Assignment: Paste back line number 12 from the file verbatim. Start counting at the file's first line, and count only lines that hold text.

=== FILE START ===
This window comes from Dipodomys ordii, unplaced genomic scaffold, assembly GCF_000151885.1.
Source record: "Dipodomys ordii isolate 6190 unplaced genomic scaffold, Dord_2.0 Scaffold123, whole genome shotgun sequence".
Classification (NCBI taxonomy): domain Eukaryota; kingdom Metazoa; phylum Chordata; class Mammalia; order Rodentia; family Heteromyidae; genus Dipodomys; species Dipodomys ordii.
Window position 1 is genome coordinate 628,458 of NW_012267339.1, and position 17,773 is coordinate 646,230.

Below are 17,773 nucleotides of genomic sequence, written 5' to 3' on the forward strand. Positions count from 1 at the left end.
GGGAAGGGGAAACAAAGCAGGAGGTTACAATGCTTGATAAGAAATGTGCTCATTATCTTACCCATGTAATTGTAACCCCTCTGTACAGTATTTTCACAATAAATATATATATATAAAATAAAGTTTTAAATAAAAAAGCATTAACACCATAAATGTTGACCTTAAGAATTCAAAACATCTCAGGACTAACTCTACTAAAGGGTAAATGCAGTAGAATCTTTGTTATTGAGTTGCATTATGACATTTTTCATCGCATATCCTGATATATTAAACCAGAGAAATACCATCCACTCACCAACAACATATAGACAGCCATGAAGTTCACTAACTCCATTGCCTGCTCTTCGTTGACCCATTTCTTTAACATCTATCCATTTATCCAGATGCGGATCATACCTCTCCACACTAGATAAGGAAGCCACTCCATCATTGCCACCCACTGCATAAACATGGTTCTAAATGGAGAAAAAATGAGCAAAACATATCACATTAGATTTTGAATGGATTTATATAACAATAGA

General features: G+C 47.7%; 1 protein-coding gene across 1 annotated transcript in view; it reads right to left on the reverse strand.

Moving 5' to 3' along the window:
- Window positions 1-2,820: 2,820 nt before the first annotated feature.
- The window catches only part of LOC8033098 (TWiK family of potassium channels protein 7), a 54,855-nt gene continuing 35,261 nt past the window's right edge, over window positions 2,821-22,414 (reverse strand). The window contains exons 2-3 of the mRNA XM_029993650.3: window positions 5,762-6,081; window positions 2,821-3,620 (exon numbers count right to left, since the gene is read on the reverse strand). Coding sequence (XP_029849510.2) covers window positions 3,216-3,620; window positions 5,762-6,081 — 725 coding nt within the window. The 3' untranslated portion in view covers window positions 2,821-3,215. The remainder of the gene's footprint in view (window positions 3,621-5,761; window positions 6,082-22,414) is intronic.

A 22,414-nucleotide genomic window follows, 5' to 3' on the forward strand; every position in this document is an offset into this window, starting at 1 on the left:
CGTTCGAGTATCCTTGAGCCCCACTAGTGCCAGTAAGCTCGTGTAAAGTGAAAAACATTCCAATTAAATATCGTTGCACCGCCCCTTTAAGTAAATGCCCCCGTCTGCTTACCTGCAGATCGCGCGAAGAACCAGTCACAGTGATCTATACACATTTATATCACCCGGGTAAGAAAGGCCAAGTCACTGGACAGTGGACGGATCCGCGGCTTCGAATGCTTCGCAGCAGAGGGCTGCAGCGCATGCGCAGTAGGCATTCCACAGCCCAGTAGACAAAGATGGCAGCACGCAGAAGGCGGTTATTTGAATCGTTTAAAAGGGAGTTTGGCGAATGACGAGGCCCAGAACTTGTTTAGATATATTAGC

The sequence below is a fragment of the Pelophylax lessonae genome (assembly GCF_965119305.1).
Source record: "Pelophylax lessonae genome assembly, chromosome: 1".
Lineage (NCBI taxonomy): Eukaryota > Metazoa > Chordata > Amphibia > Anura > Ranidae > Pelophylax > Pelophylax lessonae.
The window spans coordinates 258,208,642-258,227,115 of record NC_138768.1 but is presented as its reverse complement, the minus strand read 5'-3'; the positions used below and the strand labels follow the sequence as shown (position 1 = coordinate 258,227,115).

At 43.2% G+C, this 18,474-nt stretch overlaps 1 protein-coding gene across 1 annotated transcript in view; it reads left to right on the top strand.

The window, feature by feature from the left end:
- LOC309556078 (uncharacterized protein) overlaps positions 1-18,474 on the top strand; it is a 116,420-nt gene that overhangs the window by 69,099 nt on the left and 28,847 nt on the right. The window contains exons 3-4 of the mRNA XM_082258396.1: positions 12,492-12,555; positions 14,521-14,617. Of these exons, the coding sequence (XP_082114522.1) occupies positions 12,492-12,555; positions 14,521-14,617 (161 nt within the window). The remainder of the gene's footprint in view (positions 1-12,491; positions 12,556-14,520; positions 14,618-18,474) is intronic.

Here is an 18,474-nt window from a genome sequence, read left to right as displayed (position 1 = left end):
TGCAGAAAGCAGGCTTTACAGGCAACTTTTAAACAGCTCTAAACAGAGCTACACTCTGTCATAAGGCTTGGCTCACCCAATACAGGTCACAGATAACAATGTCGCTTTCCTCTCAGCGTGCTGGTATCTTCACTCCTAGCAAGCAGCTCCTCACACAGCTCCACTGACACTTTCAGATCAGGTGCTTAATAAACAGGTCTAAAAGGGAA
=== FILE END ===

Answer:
CGTTCGAGTATCCTTGAGCCCCACTAGTGCCAGTAAGCTCGTGTAAAGTGAAAAACATTCCAATTAAATATCGTTGCACCGCCCCTTTAAGTAAATGCCCCCGTCTGCTTACCTGCAGATCGCGCGAAGAACCAGTCACAGTGATCTATACACATTTATATCACCCGGGTAAGAAAGGCCAAGTCACTGGACAGTGGACGGATCCGCGGCTTCGAATGCTTCGCAGCAGAGGGCTGCAGCGCATGCGCAGTAGGCATTCCACAGCCCAGTAGACAAAGATGGCAGCACGCAGAAGGCGGTTATTTGAATCGTTTAAAAGGGAGTTTGGCGAATGACGAGGCCCAGAACTTGTTTAGATATATTAGC